The complicated horses sure make you a better, more creative trainer! *LOL*

Leia
 

whitney

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Leia your PRICELESS.

Nope what Dusty and I do is NOT a catch(I picture me running after him) its a RECALL (I call he comes).

Question after the 1st jump (this is when Dusty is in DRAG mode) should I have another jump/cavaletti group set up, and if so how much distance between them? Really don't want to do the stop backup, want to encourage forward movement, but I want to engage the BRAIN, and I think the ground poles will do just that. THANKS.
 

hobbyhorse23

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Hey, you're the one who said you weren't sure what the terminology was in horses!
"Catch" just means you got a halter on a loose horse, not that you had to chase them. Kody and Pyro do good running/sliding recalls too...most of the time.


As for the pole arrangement, do what works for you. I have a book called 101 Jumper Exercises that I find very useful but haven't had a chance to do much with it since Kody had only just gotten back into jumping when he had his second surgery. What I've done after the initial work is set up one line of raised trot poles in the center of the arena and four jumps (one at each corner) and I just weave back and forth around them in whatever order seems best. If he gets rushy we do the trot poles.

If Dusty's in full drag mode I'd have two lines of cavaletti set up and only one (very small) jump in the middle so he's mostly doing the trot poles and doesn't get up much momentum. Also don't ask for too much at once. I clicked/rewarded for good form over a single line of trot poles, then had him clear the jump separately, then clicked again for good form on the trot poles, then for the trot-AND-jump he got a jackpot and then back to the trot poles without jumps to reinforce calm trotting. The great thing about using clicker training in this context is the side effect that they hear that click in midair and come to a screeching halt all on their own to get their goody! It really helps with the horse's motivation to stay with you and not rush off afterwards. There's little danger of losing the forward because the horse still enjoys jumping and continuing on to the next jump is a reward in itself.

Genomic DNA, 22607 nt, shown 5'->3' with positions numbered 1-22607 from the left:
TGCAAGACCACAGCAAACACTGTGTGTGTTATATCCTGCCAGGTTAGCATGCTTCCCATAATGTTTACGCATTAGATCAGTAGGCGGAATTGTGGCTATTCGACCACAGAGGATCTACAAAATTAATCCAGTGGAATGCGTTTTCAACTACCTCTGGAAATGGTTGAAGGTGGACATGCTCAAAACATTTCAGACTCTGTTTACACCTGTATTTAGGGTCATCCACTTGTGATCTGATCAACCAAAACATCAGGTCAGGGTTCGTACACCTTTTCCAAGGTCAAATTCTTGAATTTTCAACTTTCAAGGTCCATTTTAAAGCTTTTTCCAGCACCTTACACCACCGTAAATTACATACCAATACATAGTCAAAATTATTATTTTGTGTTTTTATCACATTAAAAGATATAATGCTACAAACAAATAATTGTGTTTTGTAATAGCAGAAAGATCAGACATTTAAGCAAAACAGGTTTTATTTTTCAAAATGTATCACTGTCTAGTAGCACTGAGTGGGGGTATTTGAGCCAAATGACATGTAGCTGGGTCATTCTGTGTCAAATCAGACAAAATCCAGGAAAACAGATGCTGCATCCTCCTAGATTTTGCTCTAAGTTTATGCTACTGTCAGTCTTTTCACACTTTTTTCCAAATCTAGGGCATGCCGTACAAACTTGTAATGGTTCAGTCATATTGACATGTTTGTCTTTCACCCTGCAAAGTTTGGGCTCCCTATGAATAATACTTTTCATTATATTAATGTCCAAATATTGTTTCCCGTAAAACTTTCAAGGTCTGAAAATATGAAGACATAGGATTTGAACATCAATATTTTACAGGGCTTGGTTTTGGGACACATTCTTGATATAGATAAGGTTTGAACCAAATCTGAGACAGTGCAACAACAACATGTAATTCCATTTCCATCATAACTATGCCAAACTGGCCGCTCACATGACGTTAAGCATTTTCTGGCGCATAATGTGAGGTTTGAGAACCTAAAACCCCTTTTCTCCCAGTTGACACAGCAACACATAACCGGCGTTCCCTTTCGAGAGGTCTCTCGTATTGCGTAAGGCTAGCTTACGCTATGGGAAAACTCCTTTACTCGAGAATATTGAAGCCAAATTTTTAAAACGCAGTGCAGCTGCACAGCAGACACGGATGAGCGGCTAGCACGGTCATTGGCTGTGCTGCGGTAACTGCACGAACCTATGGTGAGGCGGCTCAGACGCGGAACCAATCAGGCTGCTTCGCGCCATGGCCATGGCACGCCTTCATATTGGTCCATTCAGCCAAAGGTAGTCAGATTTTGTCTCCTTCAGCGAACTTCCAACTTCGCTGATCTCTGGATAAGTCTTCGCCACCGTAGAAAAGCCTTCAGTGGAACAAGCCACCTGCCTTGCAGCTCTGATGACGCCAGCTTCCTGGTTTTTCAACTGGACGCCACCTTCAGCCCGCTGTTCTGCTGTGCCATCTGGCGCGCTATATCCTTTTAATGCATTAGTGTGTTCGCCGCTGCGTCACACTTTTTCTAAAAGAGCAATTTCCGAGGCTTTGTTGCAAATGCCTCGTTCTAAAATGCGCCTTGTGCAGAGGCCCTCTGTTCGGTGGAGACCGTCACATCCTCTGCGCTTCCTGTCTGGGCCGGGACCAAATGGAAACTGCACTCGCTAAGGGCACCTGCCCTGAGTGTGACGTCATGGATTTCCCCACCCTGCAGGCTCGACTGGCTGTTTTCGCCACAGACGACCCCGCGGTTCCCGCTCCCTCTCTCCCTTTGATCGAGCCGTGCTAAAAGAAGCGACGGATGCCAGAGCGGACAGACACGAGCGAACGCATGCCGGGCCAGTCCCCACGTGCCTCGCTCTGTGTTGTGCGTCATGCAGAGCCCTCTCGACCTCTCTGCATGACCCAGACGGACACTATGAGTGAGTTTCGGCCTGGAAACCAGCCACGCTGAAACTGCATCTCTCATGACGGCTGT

So chunk it down into simple requests ("Trot the poles. Reward. Trot the poles with a crossrail at the end. Reward. Trot more poles. Reward. Trot poles then take two strides and do a small jump. Reward. Trot poles then take two strides and do a small jump then trot over one or two ground poles. Jackpot!" Etc.) Keep your sessions short and positive and since you know your horse can already jump, put your emphasis on teaching balance through pole work. The jumping will follow naturally.

Leia

Edited to add: Backing up should be a forward movement in itself if done properly. The horse must shift his weight rearwards, round his back and lift his legs in careful diagonal pairs so backing up is often used in ridden work (yes, even classical dressage) to help the horse rebalance onto his hindquarters. To me it's important that the horse has a basic understanding of his job before using this tool but it does help. It's sort of a mega-halfhalt and should not cause the horse to be less forward but rather more balanced. Some jumpers rush because they're off-balance so it could be a helpful technique if that's the case. Doesn't sound like it is with either Dusty or Kody though.